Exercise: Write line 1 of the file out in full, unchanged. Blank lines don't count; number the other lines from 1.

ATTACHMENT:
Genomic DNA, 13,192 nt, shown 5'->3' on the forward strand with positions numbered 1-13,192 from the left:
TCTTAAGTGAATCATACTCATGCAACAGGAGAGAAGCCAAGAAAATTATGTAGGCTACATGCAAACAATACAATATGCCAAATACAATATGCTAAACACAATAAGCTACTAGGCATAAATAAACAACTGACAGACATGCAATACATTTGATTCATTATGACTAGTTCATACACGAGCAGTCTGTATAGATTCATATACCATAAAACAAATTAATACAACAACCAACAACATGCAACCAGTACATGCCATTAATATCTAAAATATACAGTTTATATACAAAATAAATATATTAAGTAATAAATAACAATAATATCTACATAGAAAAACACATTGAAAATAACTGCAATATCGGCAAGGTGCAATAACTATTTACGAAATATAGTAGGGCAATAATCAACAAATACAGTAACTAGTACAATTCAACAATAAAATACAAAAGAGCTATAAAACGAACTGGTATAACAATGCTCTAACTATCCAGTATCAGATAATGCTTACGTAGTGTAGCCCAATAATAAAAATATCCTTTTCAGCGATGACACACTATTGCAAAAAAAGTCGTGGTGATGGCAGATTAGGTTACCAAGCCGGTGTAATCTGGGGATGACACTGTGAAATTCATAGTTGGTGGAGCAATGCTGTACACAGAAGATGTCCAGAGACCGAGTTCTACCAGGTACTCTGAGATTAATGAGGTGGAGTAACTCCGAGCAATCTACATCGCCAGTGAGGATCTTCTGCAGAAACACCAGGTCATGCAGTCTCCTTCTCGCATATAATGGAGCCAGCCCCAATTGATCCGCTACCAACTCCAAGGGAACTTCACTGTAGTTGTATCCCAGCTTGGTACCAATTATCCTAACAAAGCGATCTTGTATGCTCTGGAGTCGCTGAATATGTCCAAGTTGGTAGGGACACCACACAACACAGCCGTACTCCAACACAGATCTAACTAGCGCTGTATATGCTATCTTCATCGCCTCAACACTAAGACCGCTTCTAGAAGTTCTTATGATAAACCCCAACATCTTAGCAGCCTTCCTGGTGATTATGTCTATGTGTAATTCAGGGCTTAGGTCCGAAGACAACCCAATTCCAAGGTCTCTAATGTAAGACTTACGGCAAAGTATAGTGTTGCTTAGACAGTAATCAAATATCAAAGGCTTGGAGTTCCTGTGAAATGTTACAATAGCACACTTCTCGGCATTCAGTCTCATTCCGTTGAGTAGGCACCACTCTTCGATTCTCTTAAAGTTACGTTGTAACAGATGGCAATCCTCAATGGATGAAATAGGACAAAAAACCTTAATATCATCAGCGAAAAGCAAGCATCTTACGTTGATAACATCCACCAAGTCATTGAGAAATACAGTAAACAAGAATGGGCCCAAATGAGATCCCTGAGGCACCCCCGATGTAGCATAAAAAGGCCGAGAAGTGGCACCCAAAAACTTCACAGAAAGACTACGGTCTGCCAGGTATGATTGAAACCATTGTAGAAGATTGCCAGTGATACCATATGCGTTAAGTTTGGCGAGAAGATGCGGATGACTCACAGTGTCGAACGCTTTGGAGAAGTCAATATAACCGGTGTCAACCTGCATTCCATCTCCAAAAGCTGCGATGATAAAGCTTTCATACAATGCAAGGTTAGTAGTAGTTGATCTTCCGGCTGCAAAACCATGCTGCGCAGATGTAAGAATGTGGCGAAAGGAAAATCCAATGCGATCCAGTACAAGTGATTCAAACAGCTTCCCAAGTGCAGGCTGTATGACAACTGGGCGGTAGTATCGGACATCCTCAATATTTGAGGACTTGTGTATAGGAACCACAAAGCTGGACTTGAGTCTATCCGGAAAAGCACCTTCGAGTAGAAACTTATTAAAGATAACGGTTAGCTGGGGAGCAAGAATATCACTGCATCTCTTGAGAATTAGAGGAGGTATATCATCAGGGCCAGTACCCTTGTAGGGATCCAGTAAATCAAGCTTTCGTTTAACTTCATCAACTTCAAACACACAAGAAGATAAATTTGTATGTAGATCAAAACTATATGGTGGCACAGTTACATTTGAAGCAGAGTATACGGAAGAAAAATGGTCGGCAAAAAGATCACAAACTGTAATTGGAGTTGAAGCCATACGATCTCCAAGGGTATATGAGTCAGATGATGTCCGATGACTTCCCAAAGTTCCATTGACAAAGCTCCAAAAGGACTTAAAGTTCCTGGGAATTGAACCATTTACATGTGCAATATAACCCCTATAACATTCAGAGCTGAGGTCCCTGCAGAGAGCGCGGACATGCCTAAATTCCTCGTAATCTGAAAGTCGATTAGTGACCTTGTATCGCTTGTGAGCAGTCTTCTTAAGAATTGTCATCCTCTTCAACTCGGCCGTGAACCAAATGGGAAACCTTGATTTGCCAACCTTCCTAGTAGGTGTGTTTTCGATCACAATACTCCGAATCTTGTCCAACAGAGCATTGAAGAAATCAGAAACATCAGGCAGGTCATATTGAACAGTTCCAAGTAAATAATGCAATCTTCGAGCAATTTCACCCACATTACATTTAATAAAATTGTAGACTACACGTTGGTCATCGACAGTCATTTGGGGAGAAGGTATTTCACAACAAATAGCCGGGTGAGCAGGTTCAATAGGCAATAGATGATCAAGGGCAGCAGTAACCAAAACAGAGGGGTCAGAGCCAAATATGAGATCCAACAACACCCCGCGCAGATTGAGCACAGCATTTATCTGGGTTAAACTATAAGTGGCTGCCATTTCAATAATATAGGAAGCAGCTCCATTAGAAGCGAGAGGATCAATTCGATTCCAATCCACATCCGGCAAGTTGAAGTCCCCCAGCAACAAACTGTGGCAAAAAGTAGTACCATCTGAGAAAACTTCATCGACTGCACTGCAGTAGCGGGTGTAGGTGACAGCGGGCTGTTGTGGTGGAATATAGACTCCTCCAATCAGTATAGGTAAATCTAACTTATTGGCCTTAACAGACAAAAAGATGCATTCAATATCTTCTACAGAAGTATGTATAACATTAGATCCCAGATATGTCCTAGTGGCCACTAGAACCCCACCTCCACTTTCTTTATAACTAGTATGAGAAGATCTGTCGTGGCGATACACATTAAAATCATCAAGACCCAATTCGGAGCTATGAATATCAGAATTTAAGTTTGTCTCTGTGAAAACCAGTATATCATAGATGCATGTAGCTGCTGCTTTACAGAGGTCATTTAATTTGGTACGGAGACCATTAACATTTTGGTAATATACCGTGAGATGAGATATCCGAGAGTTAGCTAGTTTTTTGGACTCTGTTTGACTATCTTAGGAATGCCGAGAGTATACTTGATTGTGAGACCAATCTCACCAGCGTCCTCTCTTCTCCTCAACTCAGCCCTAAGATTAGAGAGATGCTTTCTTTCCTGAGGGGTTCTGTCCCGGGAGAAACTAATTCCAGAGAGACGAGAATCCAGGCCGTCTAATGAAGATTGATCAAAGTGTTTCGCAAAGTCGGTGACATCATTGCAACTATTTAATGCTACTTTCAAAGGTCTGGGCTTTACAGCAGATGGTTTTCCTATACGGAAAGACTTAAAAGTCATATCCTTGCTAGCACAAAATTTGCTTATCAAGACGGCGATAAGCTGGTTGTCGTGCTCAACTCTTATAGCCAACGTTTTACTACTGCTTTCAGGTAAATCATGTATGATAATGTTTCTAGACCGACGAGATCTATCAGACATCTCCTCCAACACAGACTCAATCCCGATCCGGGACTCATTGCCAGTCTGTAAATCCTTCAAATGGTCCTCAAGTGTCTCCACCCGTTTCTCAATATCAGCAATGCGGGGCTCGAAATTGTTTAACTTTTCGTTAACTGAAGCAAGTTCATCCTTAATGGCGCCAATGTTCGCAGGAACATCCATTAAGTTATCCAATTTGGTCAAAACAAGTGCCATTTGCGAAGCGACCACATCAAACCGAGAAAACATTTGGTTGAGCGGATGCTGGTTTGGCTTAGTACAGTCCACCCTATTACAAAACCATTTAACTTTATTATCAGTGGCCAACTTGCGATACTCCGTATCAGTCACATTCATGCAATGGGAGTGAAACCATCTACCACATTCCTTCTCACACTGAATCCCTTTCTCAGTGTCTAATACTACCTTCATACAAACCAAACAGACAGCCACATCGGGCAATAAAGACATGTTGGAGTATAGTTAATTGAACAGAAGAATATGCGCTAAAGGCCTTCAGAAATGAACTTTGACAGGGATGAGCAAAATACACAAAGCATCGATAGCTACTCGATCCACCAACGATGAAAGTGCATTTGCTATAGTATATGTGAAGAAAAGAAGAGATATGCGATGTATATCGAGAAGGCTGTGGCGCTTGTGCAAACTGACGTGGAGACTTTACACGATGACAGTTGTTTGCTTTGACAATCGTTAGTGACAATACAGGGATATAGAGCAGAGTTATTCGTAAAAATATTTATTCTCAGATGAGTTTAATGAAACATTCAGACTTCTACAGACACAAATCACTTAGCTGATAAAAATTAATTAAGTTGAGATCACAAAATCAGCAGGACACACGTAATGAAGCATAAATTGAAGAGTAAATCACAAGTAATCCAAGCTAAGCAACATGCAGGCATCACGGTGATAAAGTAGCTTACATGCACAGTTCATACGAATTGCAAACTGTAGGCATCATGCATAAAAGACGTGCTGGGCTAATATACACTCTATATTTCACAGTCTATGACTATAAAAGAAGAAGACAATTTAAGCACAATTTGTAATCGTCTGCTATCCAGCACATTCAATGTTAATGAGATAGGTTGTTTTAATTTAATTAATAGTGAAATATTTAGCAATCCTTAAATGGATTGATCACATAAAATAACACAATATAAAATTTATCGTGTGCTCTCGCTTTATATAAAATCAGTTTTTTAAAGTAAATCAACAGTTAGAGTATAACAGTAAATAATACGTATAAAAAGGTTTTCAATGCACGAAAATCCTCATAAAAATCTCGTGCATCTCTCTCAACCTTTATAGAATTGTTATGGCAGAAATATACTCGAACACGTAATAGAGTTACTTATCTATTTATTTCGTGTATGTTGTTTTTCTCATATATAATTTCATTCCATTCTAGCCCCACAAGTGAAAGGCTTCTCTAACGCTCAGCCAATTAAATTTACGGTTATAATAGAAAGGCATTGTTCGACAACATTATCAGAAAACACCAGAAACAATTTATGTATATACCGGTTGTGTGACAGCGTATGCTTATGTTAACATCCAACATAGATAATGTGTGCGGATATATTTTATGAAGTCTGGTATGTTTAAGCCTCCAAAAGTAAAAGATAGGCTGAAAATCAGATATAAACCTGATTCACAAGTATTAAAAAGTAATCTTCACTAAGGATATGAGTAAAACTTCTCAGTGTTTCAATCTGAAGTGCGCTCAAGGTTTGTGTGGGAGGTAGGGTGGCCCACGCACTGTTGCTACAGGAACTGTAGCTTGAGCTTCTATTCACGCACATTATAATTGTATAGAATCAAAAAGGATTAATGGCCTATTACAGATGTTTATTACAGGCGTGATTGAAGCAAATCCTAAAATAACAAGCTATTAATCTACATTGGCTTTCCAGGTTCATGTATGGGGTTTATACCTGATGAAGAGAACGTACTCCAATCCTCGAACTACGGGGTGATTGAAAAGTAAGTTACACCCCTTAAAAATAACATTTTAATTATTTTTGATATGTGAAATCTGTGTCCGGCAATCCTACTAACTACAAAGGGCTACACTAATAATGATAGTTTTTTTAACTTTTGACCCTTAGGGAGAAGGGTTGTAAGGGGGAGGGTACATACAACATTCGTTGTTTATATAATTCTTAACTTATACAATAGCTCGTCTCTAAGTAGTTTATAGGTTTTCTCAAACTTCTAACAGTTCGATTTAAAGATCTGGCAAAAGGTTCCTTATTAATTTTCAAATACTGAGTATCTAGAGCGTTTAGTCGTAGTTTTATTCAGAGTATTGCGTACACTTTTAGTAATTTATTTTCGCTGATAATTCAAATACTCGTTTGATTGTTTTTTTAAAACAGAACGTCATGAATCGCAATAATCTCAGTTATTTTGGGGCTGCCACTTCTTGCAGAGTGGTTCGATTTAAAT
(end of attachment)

Genomic DNA, 13,192 nt, shown 5'->3' on the forward strand with positions numbered 1-13,192 from the left: